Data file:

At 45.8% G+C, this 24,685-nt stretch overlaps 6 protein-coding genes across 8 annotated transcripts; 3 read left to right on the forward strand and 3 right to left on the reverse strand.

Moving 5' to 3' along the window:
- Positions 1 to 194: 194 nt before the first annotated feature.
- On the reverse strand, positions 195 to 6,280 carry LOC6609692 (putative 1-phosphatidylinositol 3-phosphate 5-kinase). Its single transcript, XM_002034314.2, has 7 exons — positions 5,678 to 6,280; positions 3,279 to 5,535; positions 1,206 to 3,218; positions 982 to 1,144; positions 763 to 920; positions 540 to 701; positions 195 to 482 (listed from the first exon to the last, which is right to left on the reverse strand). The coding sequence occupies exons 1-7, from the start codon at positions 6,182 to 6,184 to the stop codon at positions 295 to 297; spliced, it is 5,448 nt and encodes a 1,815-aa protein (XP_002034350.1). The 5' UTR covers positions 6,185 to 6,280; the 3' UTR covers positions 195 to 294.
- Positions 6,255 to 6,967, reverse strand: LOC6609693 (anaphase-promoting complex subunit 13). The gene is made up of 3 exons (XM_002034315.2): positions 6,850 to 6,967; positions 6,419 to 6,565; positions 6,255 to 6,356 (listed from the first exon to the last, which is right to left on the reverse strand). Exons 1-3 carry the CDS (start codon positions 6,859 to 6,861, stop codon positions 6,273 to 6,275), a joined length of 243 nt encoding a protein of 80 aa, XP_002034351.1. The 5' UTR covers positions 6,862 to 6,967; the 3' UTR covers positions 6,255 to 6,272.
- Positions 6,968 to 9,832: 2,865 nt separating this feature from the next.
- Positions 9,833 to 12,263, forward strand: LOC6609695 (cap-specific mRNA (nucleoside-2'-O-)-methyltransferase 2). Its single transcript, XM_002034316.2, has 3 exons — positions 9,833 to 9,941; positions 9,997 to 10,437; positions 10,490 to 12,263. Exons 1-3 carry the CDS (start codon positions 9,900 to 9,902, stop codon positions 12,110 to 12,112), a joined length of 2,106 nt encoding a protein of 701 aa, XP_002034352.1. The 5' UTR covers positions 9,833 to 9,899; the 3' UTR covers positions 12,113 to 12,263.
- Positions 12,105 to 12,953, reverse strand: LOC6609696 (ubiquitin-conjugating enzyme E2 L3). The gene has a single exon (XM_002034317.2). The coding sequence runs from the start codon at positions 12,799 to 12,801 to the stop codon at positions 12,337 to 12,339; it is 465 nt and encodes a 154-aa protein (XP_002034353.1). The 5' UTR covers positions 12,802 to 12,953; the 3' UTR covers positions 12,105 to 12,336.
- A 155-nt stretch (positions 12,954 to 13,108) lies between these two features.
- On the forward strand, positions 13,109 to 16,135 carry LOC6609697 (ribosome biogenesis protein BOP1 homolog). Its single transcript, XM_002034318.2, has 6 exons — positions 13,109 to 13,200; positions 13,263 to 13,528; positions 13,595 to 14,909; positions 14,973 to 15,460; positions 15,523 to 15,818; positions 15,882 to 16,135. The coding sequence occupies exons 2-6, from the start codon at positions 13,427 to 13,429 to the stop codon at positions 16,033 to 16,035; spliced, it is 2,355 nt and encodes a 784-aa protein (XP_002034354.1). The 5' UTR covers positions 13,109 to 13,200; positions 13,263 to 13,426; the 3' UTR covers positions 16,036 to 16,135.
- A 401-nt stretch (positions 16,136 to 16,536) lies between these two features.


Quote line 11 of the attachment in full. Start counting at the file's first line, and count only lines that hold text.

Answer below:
- A 401-nt stretch (positions 16,136 to 16,536) lies between these two features.